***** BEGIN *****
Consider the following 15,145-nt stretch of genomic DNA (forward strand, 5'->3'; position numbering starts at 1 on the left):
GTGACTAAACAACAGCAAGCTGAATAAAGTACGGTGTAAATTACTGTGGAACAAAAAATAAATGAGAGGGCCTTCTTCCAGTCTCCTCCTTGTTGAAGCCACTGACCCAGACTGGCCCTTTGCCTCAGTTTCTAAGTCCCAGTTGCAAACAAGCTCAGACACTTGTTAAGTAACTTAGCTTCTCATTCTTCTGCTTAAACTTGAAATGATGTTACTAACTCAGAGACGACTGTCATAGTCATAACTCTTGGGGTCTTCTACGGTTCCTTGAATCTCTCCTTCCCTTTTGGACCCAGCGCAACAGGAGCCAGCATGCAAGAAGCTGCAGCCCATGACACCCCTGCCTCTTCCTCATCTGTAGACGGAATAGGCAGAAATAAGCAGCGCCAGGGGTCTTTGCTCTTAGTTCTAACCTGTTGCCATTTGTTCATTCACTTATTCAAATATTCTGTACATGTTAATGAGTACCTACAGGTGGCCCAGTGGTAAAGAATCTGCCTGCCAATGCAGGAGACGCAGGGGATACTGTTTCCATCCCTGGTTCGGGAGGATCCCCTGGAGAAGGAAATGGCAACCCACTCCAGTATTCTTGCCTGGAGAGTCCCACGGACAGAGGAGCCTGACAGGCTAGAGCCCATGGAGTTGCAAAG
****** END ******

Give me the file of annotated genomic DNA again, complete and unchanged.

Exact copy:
Consider the following 15,145-nt stretch of genomic DNA (forward strand, 5'->3'; position numbering starts at 1 on the left):
GTGACTAAACAACAGCAAGCTGAATAAAGTACGGTGTAAATTACTGTGGAACAAAAAATAAATGAGAGGGCCTTCTTCCAGTCTCCTCCTTGTTGAAGCCACTGACCCAGACTGGCCCTTTGCCTCAGTTTCTAAGTCCCAGTTGCAAACAAGCTCAGACACTTGTTAAGTAACTTAGCTTCTCATTCTTCTGCTTAAACTTGAAATGATGTTACTAACTCAGAGACGACTGTCATAGTCATAACTCTTGGGGTCTTCTACGGTTCCTTGAATCTCTCCTTCCCTTTTGGACCCAGCGCAACAGGAGCCAGCATGCAAGAAGCTGCAGCCCATGACACCCCTGCCTCTTCCTCATCTGTAGACGGAATAGGCAGAAATAAGCAGCGCCAGGGGTCTTTGCTCTTAGTTCTAACCTGTTGCCATTTGTTCATTCACTTATTCAAATATTCTGTACATGTTAATGAGTACCTACAGGTGGCCCAGTGGTAAAGAATCTGCCTGCCAATGCAGGAGACGCAGGGGATACTGTTTCCATCCCTGGTTCGGGAGGATCCCCTGGAGAAGGAAATGGCAACCCACTCCAGTATTCTTGCCTGGAGAGTCCCACGGACAGAGGAGCCTGACAGGCTAGAGCCCATGGAGTTGCAAAG